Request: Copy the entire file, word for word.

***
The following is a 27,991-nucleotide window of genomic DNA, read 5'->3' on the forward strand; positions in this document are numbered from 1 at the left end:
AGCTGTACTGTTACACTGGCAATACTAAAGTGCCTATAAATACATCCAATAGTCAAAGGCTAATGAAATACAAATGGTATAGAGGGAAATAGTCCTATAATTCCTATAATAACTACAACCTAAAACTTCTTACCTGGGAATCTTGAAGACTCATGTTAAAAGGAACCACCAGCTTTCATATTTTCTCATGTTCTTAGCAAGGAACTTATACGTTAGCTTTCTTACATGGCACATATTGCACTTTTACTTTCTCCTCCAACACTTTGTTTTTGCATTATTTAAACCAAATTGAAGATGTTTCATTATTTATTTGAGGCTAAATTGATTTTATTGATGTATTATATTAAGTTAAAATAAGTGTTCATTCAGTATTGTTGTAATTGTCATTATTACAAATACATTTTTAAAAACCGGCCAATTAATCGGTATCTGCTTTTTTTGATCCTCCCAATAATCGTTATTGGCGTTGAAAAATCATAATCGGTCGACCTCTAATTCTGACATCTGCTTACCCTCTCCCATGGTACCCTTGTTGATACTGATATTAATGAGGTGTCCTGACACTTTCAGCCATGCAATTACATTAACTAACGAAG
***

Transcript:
The following is a 27,991-nucleotide window of genomic DNA, read 5'->3' on the forward strand; positions in this document are numbered from 1 at the left end:
AGCTGTACTGTTACACTGGCAATACTAAAGTGCCTATAAATACATCCAATAGTCAAAGGCTAATGAAATACAAATGGTATAGAGGGAAATAGTCCTATAATTCCTATAATAACTACAACCTAAAACTTCTTACCTGGGAATCTTGAAGACTCATGTTAAAAGGAACCACCAGCTTTCATATTTTCTCATGTTCTTAGCAAGGAACTTATACGTTAGCTTTCTTACATGGCACATATTGCACTTTTACTTTCTCCTCCAACACTTTGTTTTTGCATTATTTAAACCAAATTGAAGATGTTTCATTATTTATTTGAGGCTAAATTGATTTTATTGATGTATTATATTAAGTTAAAATAAGTGTTCATTCAGTATTGTTGTAATTGTCATTATTACAAATACATTTTTAAAAACCGGCCAATTAATCGGTATCTGCTTTTTTTGATCCTCCCAATAATCGTTATTGGCGTTGAAAAATCATAATCGGTCGACCTCTAATTCTGACATCTGCTTACCCTCTCCCATGGTACCCTTGTTGATACTGATATTAATGAGGTGTCCTGACACTTTCAGCCATGCAATTACATTAACTAACGAAG